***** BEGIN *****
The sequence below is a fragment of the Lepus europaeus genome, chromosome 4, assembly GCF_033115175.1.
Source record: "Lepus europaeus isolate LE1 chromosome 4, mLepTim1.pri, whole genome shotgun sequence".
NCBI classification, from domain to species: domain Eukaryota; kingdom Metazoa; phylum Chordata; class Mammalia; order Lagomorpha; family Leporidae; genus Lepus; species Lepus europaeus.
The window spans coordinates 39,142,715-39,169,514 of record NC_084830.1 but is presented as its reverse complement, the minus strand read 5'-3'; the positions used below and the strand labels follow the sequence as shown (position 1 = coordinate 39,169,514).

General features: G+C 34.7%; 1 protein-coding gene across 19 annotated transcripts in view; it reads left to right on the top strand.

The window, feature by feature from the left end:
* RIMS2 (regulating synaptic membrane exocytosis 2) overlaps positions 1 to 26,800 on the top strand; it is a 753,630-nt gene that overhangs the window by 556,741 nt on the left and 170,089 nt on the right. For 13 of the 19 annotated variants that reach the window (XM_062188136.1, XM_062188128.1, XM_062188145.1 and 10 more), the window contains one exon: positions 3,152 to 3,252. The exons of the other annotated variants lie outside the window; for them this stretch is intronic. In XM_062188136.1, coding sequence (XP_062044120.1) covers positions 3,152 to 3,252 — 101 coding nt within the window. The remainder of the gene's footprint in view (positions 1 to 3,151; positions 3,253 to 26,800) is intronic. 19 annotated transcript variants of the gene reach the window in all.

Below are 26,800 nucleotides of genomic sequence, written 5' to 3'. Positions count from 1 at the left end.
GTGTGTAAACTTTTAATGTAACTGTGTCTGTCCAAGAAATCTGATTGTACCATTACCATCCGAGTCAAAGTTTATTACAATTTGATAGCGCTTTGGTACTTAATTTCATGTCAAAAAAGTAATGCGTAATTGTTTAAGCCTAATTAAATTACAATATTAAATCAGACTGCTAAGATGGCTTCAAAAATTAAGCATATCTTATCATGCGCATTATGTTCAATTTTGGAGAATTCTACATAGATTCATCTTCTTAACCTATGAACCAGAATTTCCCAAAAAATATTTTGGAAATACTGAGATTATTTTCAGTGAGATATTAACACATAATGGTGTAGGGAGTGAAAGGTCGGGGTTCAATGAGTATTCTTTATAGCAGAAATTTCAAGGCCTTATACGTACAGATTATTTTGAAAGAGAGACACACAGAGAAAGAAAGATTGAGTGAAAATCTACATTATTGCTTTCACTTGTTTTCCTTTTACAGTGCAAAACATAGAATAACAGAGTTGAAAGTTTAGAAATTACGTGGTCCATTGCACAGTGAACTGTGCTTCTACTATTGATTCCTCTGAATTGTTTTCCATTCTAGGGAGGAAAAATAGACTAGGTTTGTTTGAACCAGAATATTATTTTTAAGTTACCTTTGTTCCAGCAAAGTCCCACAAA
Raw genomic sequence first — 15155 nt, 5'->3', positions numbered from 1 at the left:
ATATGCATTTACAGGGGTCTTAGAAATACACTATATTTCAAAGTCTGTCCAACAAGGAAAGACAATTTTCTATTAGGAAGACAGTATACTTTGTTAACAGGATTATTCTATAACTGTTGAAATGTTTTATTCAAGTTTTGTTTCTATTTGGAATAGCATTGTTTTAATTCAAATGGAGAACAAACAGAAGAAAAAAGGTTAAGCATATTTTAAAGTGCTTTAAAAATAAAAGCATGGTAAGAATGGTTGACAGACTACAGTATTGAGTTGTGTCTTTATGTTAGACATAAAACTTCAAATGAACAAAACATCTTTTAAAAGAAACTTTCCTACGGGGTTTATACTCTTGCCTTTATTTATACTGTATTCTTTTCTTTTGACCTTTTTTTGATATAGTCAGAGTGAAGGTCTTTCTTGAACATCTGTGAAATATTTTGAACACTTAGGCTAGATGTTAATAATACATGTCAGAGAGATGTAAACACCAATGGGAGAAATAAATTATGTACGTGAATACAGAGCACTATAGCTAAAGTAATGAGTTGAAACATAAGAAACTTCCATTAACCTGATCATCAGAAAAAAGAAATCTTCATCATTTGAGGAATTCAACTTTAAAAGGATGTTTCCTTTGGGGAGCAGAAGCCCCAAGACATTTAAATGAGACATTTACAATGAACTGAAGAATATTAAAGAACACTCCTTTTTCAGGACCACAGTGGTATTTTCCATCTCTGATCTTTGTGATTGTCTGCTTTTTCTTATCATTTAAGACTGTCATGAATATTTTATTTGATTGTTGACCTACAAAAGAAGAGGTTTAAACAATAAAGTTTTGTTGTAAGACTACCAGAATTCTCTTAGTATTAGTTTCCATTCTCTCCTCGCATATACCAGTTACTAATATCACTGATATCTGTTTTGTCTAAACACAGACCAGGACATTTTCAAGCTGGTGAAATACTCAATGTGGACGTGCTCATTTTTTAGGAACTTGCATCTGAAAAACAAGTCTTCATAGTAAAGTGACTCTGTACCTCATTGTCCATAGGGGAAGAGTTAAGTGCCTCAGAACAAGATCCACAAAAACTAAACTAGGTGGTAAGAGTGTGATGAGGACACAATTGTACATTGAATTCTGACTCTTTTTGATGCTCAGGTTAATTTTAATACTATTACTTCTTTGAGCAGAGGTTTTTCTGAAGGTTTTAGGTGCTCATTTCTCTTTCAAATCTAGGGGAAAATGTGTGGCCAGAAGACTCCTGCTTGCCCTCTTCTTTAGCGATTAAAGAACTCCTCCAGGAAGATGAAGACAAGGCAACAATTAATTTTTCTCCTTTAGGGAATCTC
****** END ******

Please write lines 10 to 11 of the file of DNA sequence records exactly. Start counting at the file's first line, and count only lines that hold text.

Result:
Raw genomic sequence first — 15155 nt, 5'->3', positions numbered from 1 at the left:
ATATGCATTTACAGGGGTCTTAGAAATACACTATATTTCAAAGTCTGTCCAACAAGGAAAGACAATTTTCTATTAGGAAGACAGTATACTTTGTTAACAGGATTATTCTATAACTGTTGAAATGTTTTATTCAAGTTTTGTTTCTATTTGGAATAGCATTGTTTTAATTCAAATGGAGAACAAACAGAAGAAAAAAGGTTAAGCATATTTTAAAGTGCTTTAAAAATAAAAGCATGGTAAGAATGGTTGACAGACTACAGTATTGAGTTGTGTCTTTATGTTAGACATAAAACTTCAAATGAACAAAACATCTTTTAAAAGAAACTTTCCTACGGGGTTTATACTCTTGCCTTTATTTATACTGTATTCTTTTCTTTTGACCTTTTTTTGATATAGTCAGAGTGAAGGTCTTTCTTGAACATCTGTGAAATATTTTGAACACTTAGGCTAGATGTTAATAATACATGTCAGAGAGATGTAAACACCAATGGGAGAAATAAATTATGTACGTGAATACAGAGCACTATAGCTAAAGTAATGAGTTGAAACATAAGAAACTTCCATTAACCTGATCATCAGAAAAAAGAAATCTTCATCATTTGAGGAATTCAACTTTAAAAGGATGTTTCCTTTGGGGAGCAGAAGCCCCAAGACATTTAAATGAGACATTTACAATGAACTGAAGAATATTAAAGAACACTCCTTTTTCAGGACCACAGTGGTATTTTCCATCTCTGATCTTTGTGATTGTCTGCTTTTTCTTATCATTTAAGACTGTCATGAATATTTTATTTGATTGTTGACCTACAAAAGAAGAGGTTTAAACAATAAAGTTTTGTTGTAAGACTACCAGAATTCTCTTAGTATTAGTTTCCATTCTCTCCTCGCATATACCAGTTACTAATATCACTGATATCTGTTTTGTCTAAACACAGACCAGGACATTTTCAAGCTGGTGAAATACTCAATGTGGACGTGCTCATTTTTTAGGAACTTGCATCTGAAAAACAAGTCTTCATAGTAAAGTGACTCTGTACCTCATTGTCCATAGGGGAAGAGTTAAGTGCCTCAGAACAAGATCCACAAAAACTAAACTAGGTGGTAAGAGTGTGATGAGGACACAATTGTACATTGAATTCTGACTCTTTTTGATGCTCAGGTTAATTTTAATACTATTACTTCTTTGAGCAGAGGTTTTTCTGAAGGTTTTAGGTGCTCATTTCTCTTTCAAATCTAGGGGAAAATGTGTGGCCAGAAGACTCCTGCTTGCCCTCTTCTTTAGCGATTAAAGAACTCCTCCAGGAAGATGAAGACAAGGCAACAATTAATTTTTCTCCTTTAGGGAATCTC